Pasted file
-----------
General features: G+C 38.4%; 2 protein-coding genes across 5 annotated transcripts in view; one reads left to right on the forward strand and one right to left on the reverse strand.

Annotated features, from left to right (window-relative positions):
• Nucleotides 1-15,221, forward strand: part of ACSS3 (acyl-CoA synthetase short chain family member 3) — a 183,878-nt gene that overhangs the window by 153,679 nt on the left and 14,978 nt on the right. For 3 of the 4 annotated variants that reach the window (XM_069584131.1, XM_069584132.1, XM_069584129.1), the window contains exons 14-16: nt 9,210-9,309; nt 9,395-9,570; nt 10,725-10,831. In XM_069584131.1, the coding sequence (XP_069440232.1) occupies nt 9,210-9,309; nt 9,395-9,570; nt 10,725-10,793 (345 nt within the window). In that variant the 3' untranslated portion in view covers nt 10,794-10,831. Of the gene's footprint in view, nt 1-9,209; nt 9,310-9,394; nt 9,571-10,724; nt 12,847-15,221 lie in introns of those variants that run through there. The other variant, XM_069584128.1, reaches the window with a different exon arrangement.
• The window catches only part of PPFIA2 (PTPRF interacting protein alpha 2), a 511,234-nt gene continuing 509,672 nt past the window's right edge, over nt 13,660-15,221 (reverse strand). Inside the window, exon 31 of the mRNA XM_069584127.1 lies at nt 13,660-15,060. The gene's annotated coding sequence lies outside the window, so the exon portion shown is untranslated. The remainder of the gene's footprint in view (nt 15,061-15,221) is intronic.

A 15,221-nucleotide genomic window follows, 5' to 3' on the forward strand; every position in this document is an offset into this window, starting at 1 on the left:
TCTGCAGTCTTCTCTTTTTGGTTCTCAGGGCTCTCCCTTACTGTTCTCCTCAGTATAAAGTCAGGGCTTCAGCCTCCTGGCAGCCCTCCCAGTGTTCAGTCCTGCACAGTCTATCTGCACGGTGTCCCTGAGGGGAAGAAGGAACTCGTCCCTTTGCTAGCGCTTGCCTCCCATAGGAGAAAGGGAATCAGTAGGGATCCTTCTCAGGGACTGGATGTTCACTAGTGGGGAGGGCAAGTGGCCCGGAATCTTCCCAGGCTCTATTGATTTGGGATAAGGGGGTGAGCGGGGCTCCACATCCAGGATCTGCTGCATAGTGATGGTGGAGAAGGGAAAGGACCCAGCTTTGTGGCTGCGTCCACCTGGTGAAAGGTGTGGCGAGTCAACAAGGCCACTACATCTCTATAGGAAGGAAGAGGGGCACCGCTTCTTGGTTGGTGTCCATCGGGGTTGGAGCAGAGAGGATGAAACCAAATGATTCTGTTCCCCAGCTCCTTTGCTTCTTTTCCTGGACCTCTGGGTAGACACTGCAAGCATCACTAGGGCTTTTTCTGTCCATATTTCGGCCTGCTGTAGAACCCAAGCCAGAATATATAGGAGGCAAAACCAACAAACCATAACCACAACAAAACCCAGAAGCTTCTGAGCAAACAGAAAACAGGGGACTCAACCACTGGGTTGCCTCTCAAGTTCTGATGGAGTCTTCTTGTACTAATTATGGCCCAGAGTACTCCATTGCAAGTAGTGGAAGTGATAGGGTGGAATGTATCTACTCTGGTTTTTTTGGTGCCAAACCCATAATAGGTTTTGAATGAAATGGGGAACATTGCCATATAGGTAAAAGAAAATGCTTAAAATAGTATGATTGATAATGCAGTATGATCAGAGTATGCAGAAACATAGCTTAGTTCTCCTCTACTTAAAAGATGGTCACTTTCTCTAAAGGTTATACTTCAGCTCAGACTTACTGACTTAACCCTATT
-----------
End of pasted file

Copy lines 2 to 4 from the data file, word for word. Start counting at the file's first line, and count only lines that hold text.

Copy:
Annotated features, from left to right (window-relative positions):
• Nucleotides 1-15,221, forward strand: part of ACSS3 (acyl-CoA synthetase short chain family member 3) — a 183,878-nt gene that overhangs the window by 153,679 nt on the left and 14,978 nt on the right. For 3 of the 4 annotated variants that reach the window (XM_069584131.1, XM_069584132.1, XM_069584129.1), the window contains exons 14-16: nt 9,210-9,309; nt 9,395-9,570; nt 10,725-10,831. In XM_069584131.1, the coding sequence (XP_069440232.1) occupies nt 9,210-9,309; nt 9,395-9,570; nt 10,725-10,793 (345 nt within the window). In that variant the 3' untranslated portion in view covers nt 10,794-10,831. Of the gene's footprint in view, nt 1-9,209; nt 9,310-9,394; nt 9,571-10,724; nt 12,847-15,221 lie in introns of those variants that run through there. The other variant, XM_069584128.1, reaches the window with a different exon arrangement.
• The window catches only part of PPFIA2 (PTPRF interacting protein alpha 2), a 511,234-nt gene continuing 509,672 nt past the window's right edge, over nt 13,660-15,221 (reverse strand). Inside the window, exon 31 of the mRNA XM_069584127.1 lies at nt 13,660-15,060. The gene's annotated coding sequence lies outside the window, so the exon portion shown is untranslated. The remainder of the gene's footprint in view (nt 15,061-15,221) is intronic.